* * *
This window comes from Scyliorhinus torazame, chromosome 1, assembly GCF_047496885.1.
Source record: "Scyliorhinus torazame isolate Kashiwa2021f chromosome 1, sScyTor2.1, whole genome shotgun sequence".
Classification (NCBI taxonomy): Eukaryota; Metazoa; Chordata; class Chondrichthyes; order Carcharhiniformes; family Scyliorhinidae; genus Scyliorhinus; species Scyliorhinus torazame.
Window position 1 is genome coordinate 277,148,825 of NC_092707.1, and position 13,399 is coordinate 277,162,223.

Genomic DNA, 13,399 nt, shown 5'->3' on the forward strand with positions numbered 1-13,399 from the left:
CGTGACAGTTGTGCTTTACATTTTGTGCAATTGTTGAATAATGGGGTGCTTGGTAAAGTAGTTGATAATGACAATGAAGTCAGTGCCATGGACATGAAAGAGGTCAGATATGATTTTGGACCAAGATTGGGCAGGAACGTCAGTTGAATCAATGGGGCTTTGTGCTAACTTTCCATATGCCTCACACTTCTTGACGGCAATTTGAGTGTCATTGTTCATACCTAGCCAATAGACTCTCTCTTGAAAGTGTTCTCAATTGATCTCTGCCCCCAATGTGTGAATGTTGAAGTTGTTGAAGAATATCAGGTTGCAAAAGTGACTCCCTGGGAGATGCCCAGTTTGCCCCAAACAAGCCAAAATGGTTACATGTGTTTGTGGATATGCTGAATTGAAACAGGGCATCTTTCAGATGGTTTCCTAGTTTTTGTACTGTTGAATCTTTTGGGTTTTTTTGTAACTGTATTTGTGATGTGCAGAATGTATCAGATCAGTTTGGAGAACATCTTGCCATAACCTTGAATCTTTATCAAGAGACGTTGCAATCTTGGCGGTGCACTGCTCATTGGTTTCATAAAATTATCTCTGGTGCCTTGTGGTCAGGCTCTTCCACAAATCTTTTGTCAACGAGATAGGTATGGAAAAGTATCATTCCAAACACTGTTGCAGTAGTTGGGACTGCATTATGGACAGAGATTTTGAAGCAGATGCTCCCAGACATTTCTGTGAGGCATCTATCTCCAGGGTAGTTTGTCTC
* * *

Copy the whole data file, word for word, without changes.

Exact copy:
This window comes from Scyliorhinus torazame, chromosome 1, assembly GCF_047496885.1.
Source record: "Scyliorhinus torazame isolate Kashiwa2021f chromosome 1, sScyTor2.1, whole genome shotgun sequence".
Classification (NCBI taxonomy): Eukaryota; Metazoa; Chordata; class Chondrichthyes; order Carcharhiniformes; family Scyliorhinidae; genus Scyliorhinus; species Scyliorhinus torazame.
Window position 1 is genome coordinate 277,148,825 of NC_092707.1, and position 13,399 is coordinate 277,162,223.

Genomic DNA, 13,399 nt, shown 5'->3' on the forward strand with positions numbered 1-13,399 from the left:
CGTGACAGTTGTGCTTTACATTTTGTGCAATTGTTGAATAATGGGGTGCTTGGTAAAGTAGTTGATAATGACAATGAAGTCAGTGCCATGGACATGAAAGAGGTCAGATATGATTTTGGACCAAGATTGGGCAGGAACGTCAGTTGAATCAATGGGGCTTTGTGCTAACTTTCCATATGCCTCACACTTCTTGACGGCAATTTGAGTGTCATTGTTCATACCTAGCCAATAGACTCTCTCTTGAAAGTGTTCTCAATTGATCTCTGCCCCCAATGTGTGAATGTTGAAGTTGTTGAAGAATATCAGGTTGCAAAAGTGACTCCCTGGGAGATGCCCAGTTTGCCCCAAACAAGCCAAAATGGTTACATGTGTTTGTGGATATGCTGAATTGAAACAGGGCATCTTTCAGATGGTTTCCTAGTTTTTGTACTGTTGAATCTTTTGGGTTTTTTTGTAACTGTATTTGTGATGTGCAGAATGTATCAGATCAGTTTGGAGAACATCTTGCCATAACCTTGAATCTTTATCAAGAGACGTTGCAATCTTGGCGGTGCACTGCTCATTGGTTTCATAAAATTATCTCTGGTGCCTTGTGGTCAGGCTCTTCCACAAATCTTTTGTCAACGAGATAGGTATGGAAAAGTATCATTCCAAACACTGTTGCAGTAGTTGGGACTGCATTATGGACAGAGATTTTGAAGCAGATGCTCCCAGACATTTCTGTGAGGCATCTATCTCCAGGGTAGTTTGTCTC